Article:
To scale up a tad, isn’t the global-consumer-gratification economy premised on satisfying human want and need? “People do not toil and trouble in order to attain perfect happiness, but in order to remove as much as possible some felt uneasiness and thus to become happier than they were before,” wrote economist Ludwig von Mises. Dropping two-hundred big ones on a new Nespresso doesn’t bring unalloyed delight, but, speaking from experience, it smooths out the morning scuffle of slapping the Keurig to make it brew one plasticine cup of coffee.

In a paradox worthy of a Chesterton bon mot, striving for happiness actually saddens. Because Hobbes was right, and not just for pre-Industrial Revolution times. Life really is brutal, short, and mostly boring. We aren’t actually supposed to be some bucked up duffer every waking minute.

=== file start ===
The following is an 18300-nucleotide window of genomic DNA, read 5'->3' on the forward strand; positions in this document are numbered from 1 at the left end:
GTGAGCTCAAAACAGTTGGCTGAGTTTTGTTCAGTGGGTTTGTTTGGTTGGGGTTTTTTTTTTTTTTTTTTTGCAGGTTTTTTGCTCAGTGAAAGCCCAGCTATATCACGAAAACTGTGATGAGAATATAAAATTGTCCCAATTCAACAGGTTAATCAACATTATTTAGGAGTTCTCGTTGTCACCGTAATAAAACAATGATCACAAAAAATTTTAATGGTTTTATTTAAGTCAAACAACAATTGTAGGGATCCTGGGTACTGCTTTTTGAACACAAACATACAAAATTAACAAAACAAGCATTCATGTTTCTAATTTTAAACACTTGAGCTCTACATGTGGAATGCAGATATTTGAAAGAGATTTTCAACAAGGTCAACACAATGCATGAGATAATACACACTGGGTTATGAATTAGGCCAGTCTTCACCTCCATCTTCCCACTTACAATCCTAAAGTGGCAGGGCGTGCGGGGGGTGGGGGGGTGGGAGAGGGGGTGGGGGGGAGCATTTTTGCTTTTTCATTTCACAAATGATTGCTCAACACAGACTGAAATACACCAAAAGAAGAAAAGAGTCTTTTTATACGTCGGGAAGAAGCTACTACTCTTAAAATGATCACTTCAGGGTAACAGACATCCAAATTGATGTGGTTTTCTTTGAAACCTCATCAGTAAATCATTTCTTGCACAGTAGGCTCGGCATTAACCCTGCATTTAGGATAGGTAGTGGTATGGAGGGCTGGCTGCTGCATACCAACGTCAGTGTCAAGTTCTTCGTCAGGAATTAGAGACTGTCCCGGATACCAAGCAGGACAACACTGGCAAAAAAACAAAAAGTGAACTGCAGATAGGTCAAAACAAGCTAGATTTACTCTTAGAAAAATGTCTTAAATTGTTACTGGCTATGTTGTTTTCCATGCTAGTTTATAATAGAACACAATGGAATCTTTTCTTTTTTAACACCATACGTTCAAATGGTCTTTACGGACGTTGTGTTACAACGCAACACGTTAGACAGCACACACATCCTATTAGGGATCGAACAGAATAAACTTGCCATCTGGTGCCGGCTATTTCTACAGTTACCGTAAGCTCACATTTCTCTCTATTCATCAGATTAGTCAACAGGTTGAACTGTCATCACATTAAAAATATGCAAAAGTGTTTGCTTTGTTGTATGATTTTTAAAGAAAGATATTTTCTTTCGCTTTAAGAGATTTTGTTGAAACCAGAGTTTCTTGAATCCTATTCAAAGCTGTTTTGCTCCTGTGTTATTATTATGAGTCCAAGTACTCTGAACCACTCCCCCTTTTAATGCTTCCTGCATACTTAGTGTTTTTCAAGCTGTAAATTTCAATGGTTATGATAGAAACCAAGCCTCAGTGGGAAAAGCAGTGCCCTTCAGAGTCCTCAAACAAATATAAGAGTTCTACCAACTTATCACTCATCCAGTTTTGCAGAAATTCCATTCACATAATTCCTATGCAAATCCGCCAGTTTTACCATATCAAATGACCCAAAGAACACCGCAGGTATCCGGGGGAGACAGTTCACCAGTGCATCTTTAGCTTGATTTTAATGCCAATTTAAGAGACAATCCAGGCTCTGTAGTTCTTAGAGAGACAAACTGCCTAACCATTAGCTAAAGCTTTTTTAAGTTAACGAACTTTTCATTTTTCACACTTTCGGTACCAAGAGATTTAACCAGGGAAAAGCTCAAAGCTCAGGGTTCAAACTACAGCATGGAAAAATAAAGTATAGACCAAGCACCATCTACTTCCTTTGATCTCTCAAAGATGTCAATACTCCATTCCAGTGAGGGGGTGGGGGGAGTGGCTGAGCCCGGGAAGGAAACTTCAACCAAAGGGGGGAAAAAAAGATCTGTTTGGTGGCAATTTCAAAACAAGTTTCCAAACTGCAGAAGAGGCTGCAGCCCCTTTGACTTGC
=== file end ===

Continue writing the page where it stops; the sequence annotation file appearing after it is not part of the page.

In Abigail Shrier’s new book Bad Therapy: Why The Kids Aren’t Growing Up, the bogeywoman of the transgender craze continues her dissection of modern child-rearing. She zooms out from the harm inflicted by trans-medical-industrial complex to tackle how, to use a term coined by sociologist Christian Smith, “moralistic therapeutic deism” is turning parents into indentured servants to their progeny. Harried Mom and put-upon Dad are working themselves into a tizzy trying to bubble-wrap their kids against the world, Shrier argues. Parents should instead be toughening their children up against life’s bumps, rather than smooth out a rocky road.